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While the DOW flirts with 14,000, now just 1.2% below its all-time closing high of 14,164.53, the DOW:Gold ratio remains near 20-year lows.

DOW Statistics: (click to enlarge)

As of the February 6, 2013 close of 8.33, the Dow-Gold Ratio is up 45.9% from its 21-year low of 5.71 set on August 22, 2011. The Dow-Gold Ratio is a measure of inflation and stock market sentiment. It shows how many ounces of gold it takes to buy the 30-stock Dow Jones Industrial Average.

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This next chart shows the DIA:GLD ratio. DIA is the exchange traded fund for the Dow Jones Industrial Average, an easy way to invest in all thirty Dow stocks with a single investment. Likewise, GLD is the exchange traded fund for Gold which is much easier for individual investors to own than physical gold, especially in IRA accounts.

(click to enlarge)

Note that this chart shows DIA with dividends reinvested is at an all-time high. I prefer to own SPY, the exchange traded fund for the much broader S&P500 index but the idea is the same. Dividends matter and they are often overlooked with discussing the relative merits of stocks compared to gold.

While Gold is up in the last two years, so are stocks. In my February 2011 article "How to Play Expected Inflation from the TIPS Spread," I wrote I was long SPY, as one way to benefit from expected inflation. "I also believe it is a good time to own equities including SPY, the exchange traded fund for the S&P 500, for both inflation protection and income."

Is GLD a Buy Today?

This chart shows the price of gold is much closer to all-time highs than its 30 year low of $253.20. With central banks around the world have printing presses running at full speed, the value of all currencies is falling thus putting upward pressure on commodities such as gold. (click to enlarge)

The markets, measured by the S&P 500 and DIJA, may have recovered to new highs in 2007, but the Dow-Gold Ratio told a different, truer story of just how unhealthy the U.S. economy was.

  1. Back in 1999, it took nearly 45 ounces of gold to buy the DJIA.
  2. On Monday August 22, 2011 the Dow-Gold Ratio hit a 21-year low of 5.71.
  3. August Gold/GLD Resistance and support levels for the price of gold.
  4. As of February 6, 2013 it now takes 8.33 ounces of gold to buy the Dow.
  5. Gold quote and charts.

All Time Lows: The DJIA-to-Gold ratio got down near 1 in the early 1980s and was just under 0.2 in the early 1800s. This 200-year Dow-Gold chart (courtesy of sharelynx.com) shows the Dow-Gold ratio from 1800 through November 2012. I added some trend lines. I think it is not a coincidence that the wild swings in the Dow/Gold ratio began after the formation of the Federal Reserve in 1913.

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With the Dow-Gold ratio now at 8.83, it is still trading below the green zone in this chart.

Historically, buying stocks when the ratio is below the green band was rewarding if you had patience. Those of us who bought or added to our equity positions in the past four years have clearly been well rewarded.

My key comments to critics of this 200+ year chart from my November 2011 Seeking Alpha article "Dow-Gold Ratio Rallies To Downtrending Resistance Line" are:

  1. Obviously, this chart from Sharelynx is making estimates to show TRENDS. To me that is useful hence I'll continue to show the chart until I find something better.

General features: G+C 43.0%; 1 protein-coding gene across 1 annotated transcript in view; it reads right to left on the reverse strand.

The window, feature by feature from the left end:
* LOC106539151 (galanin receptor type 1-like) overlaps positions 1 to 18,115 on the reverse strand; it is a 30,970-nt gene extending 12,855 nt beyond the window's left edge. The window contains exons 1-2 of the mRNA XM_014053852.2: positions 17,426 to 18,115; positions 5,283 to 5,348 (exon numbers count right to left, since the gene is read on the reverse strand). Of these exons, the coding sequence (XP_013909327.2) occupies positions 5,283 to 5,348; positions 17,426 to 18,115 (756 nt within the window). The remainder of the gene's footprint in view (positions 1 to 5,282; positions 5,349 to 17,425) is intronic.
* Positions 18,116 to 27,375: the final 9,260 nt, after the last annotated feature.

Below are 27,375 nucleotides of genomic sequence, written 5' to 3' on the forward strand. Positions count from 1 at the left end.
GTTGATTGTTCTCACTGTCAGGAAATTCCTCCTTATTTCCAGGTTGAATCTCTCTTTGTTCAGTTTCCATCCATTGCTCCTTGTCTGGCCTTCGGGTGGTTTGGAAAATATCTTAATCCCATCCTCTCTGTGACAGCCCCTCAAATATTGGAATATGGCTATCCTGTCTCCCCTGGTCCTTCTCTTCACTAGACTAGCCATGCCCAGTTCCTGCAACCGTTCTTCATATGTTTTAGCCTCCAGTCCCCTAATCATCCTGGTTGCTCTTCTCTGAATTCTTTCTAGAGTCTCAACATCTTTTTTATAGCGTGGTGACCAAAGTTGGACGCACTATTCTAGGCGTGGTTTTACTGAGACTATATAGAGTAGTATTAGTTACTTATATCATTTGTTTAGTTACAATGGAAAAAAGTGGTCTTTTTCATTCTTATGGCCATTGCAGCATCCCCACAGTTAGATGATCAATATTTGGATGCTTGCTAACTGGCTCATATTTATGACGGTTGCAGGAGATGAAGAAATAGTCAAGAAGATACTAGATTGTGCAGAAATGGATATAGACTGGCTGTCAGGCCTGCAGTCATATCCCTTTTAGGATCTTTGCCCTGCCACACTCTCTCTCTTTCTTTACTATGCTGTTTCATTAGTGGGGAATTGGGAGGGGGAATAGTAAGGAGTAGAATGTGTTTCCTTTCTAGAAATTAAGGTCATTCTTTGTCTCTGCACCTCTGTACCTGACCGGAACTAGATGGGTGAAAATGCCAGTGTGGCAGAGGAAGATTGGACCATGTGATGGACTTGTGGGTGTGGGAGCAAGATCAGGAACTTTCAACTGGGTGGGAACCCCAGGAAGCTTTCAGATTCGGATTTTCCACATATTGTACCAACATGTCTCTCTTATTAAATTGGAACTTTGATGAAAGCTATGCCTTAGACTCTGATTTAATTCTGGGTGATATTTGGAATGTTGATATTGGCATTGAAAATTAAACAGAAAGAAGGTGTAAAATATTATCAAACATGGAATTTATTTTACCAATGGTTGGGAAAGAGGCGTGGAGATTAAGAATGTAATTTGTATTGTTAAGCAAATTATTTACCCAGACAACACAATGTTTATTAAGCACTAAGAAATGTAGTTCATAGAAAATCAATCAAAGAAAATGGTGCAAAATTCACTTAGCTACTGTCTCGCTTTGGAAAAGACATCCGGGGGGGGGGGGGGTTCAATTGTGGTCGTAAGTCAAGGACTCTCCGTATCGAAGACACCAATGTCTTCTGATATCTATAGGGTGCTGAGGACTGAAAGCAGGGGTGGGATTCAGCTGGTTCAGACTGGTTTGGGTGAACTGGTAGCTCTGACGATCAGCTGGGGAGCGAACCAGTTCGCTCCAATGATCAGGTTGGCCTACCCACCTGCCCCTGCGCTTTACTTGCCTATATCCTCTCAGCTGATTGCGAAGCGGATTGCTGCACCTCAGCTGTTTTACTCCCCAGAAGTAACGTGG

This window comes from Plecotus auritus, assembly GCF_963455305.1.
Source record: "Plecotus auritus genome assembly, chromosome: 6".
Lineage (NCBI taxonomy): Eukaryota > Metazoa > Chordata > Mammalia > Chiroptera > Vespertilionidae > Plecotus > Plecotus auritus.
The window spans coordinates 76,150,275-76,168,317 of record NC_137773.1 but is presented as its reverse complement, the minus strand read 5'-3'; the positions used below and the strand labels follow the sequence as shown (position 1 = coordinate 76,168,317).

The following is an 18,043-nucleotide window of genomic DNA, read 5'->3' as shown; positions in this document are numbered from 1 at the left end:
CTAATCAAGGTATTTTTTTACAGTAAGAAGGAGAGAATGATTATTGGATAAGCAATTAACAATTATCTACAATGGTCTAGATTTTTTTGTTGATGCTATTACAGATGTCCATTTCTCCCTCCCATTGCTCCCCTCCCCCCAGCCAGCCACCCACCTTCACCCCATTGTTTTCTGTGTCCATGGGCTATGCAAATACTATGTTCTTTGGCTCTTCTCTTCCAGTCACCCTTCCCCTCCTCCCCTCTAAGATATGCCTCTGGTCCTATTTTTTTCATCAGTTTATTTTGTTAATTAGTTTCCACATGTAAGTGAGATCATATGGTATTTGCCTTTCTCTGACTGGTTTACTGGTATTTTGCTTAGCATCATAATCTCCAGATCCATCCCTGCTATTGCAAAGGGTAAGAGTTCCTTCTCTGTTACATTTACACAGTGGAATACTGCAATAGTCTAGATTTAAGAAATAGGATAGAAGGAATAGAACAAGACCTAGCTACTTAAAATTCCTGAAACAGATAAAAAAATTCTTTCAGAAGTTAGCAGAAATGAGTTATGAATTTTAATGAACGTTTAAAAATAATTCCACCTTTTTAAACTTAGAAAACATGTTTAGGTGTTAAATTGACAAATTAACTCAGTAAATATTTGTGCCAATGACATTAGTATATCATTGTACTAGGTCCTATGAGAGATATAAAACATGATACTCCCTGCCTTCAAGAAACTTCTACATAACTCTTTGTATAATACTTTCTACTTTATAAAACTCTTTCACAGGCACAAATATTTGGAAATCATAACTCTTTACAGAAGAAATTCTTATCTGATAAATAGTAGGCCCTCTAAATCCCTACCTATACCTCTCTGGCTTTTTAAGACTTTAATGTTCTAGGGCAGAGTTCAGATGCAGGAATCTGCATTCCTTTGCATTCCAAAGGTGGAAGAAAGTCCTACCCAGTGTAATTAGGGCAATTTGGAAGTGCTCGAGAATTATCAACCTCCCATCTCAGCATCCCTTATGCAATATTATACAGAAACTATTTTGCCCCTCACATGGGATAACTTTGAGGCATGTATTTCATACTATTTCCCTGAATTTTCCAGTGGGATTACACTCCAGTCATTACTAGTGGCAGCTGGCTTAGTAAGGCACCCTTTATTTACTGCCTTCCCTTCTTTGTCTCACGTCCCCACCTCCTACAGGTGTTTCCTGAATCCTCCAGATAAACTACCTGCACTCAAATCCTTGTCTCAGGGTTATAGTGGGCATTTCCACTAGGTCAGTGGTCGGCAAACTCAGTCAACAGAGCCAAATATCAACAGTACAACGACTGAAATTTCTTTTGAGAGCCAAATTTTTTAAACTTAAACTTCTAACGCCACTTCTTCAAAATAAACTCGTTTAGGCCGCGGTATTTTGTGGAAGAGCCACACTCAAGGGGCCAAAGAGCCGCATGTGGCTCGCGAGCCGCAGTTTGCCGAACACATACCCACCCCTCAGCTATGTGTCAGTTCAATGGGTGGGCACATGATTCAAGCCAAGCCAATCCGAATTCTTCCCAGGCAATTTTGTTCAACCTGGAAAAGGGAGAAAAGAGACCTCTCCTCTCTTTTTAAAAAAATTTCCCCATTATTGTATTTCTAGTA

2. The DOW changes often... there was no Microsoft or Cisco back in 1896 or even 1956 yet they are in the DOW today. I show the chart knowing it has imperfections so some people don't jump to conclusions saying the ratio is near a historical bottom which some might have using my 30-year chart.

During a May 4, 2012 CNBC interview Charles Munger, vice chairman of Berkshire Hathaway (NYSE:BRK.A), said,

"I think gold is a great thing to sew into your garments if you are a Jewish family in Vienna in 1939. But, civilized people don't buy gold. They invest in productive businesses... I love the portfolio we've gradually developed in Berkshire... By and large they are doing productive, useful work, it's not outsmarting the computer systems in the trading markets."

On May 7, 2012 Bill Gates, Microsoft (NASDAQ:MSFT) founder and former CEO, said,

"Certainly equities are, their attractiveness relative to bonds is higher today than any time in my lifetime.... so we have more... we've always had a very high equity percentage but its... ah... virtually EVERYTHING is equity oriented at this point."

It is interesting to me that two of the more successful capitalists in my lifetime don't own any gold as an investment and they were on TV about the same time talking up equities. I can't ever recall Bill Gates talking about stocks as offering good value before then.

How to trade

Unless you worry about an Armageddon where you could lose access to your investment, one of the safest and easiest ways to trade gold is through an ETF. The fund managers buy and store the metal for you so you don't have to worry about storage costs or security. The major disadvantage is that if the whole financial system melts down, you may lose access to your investment. For that reason, many who want to hedge against inflation and an Armageddon-type event will buy gold bars and coins.

My Recommendation: I own some gold jewelry and gold coins mostly for pleasure and for an Armageddon event. For inflation protection, I own stocks that pay dividends and have recommended SPY here for years in my Seeking Alpha articles and in my newsletter portfolios. I also own individual TIPS and Series-I Bonds which are boring compared to the volatility of gold or silver (NYSEARCA:SLV) but pay inflation adjusted dividends which add stability to my investment portfolio which aids in getting a good night's sleep no matter what the market does.

Source: DOW / Gold Ratio Still Low On Historical Basis